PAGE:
- May 16, 2014
Post submitted by Sue Hyde, National Gay and Lesbian Task Force
With Windsor in our rearview mirrors and new marriage equality ground broken in some of the most unexpected states, I revel in this current wave of positive court decisions. I also recall that a decade ago, we in Massachusetts worked mightily to protect and defend the outcomes of an earlier and equally important court decision: Goodridge vs. the Department of Public Health.
As news of Goodridge, striking down discrimination in the issuance of marriage licenses, flowed across my computer screen on November 18, 2003, my emotions reeled between joy and worry. Surely, this historic decision opening the door to legal marriage for me and my partner of decades would meet fierce resistance, especially since we had, in Massachusetts, already faced down two efforts to amend our constitution to prohibit same-sex marriages.
I felt in my gut the urgent need for a strong, well-funded political organization to defend Goodridge for a simple reason. If we did not preserve marriage equality in Massachusetts, what courts and legislatures would be emboldened to follow our lead? History had been made by Goodridge and yet, I knew the next chapter would be fought on the political terrains of our state legislature, our public conversations, and on the bodies of ourselves, our kids, and our families and friends. We needed a mass movement of advocates, on a scale that we had never assembled in our state.
After helping to organize a evening political rally celebrating Goodridge, I got on the phone with others who had formed our nascent organization, MassEquality. We sought financial support from the National Gay and Lesbian Task Force and the Human Rights Campaign to strengthen and expand MassEquality, from the tip of Cape to the top of the Berkshires. We turned to a seasoned political veteran of the successful civil union battles in Vermont, Marty Rouse. Meanwhile, same-sex couples got married, which created waves of change in the minds and hearts of the thousands of people attending those weddings, further building our base.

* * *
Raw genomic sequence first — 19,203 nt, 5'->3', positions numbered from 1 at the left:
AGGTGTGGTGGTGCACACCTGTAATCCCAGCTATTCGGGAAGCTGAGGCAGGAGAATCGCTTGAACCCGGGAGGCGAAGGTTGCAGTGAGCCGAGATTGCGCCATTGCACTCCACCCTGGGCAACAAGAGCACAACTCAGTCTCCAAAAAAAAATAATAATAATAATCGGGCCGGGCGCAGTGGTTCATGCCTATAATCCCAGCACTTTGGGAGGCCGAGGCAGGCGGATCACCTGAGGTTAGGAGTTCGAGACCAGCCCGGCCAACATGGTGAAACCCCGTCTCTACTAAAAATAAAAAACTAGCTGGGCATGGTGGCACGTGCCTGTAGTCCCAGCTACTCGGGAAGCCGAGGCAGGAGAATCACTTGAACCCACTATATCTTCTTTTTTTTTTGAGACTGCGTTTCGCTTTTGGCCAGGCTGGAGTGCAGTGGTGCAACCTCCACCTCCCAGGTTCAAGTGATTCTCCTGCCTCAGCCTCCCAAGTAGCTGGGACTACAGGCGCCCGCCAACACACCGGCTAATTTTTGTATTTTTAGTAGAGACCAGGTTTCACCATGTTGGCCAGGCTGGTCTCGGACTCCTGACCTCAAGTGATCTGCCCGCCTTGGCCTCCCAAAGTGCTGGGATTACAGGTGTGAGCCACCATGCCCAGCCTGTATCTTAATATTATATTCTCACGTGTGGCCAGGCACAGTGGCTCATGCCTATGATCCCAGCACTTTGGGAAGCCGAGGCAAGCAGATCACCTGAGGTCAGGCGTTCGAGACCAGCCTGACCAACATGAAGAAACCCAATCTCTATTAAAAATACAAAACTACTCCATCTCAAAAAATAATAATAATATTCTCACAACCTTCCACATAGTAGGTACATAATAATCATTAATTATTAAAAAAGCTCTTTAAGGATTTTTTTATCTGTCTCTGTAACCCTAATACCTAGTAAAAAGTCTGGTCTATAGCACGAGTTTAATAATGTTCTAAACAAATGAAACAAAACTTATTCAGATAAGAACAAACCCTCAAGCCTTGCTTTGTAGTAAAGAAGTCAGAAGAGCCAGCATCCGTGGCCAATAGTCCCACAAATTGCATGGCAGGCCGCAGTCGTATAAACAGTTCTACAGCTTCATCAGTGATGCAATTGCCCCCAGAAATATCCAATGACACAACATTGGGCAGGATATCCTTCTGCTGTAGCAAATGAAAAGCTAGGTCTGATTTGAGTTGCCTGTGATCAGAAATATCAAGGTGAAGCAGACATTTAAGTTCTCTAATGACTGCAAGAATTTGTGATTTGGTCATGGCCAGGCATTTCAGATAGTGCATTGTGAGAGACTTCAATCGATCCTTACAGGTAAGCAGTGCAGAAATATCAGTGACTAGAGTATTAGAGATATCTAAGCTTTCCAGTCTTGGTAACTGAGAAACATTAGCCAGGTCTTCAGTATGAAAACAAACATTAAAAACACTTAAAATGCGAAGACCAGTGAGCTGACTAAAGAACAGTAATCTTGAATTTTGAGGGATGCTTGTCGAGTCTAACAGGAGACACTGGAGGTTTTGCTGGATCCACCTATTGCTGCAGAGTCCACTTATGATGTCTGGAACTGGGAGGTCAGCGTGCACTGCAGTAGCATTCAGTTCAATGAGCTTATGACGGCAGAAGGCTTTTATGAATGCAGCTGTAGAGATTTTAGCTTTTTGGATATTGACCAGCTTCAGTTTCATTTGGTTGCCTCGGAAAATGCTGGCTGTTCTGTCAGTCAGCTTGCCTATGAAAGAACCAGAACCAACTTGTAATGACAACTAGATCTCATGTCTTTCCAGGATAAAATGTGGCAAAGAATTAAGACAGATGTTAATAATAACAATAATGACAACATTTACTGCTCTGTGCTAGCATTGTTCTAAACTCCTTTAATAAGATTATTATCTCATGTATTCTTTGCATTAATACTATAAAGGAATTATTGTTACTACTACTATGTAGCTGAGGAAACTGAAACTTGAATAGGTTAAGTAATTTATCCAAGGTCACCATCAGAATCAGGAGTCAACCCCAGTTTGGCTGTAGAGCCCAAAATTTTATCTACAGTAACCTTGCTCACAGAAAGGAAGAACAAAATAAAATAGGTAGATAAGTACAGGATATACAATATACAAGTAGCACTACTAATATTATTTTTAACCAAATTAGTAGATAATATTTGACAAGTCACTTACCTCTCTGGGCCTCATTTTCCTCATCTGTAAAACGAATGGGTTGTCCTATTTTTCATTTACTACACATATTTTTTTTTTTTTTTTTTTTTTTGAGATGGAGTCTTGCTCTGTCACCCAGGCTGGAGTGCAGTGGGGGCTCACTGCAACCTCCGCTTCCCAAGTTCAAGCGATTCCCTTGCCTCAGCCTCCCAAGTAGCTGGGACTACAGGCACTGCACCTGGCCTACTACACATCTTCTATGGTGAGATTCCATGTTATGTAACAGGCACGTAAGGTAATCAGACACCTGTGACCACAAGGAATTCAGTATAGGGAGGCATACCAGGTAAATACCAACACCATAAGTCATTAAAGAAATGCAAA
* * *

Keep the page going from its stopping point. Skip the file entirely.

MassEquality dispatched organizers to legislative districts to connect marriage supporters with elected representatives, asking them to oppose anti-marriage constitutional amendments. We rallied at the State House, signed postcards, made phone calls, wrote letters to local newspapers, and held face-to-face meetings with legislators so they would know our families. MassEquality mobilized key community leaders from labor, faith groups, women’s organizations, civil rights organizations, and the business community to show legislators that trusted leaders in their communities opposed amendments to enshrine marriage discrimination in the state’s constitution. Thousands of marriage equality advocates spoke their truths, loudly and proudly.
On June 14, 2007, over three years after the exhilarating decision in Goodridge and after 18 previous votes, the final proposed amendment was defeated by the legislature and Massachusetts stood uniquely as the only state in the nation where same-sex couples could marry. Later, other states won in courts and legislatures, but the first state won after building a fierce and determined movement to protect and defend the landmark state court decision in Goodridge, opening political space for others to follow.
Thank you to the plaintiffs, GLAD attorneys, and MassEquality's coalition of 17 organizations that helped to make marriage a reality in Massachusetts.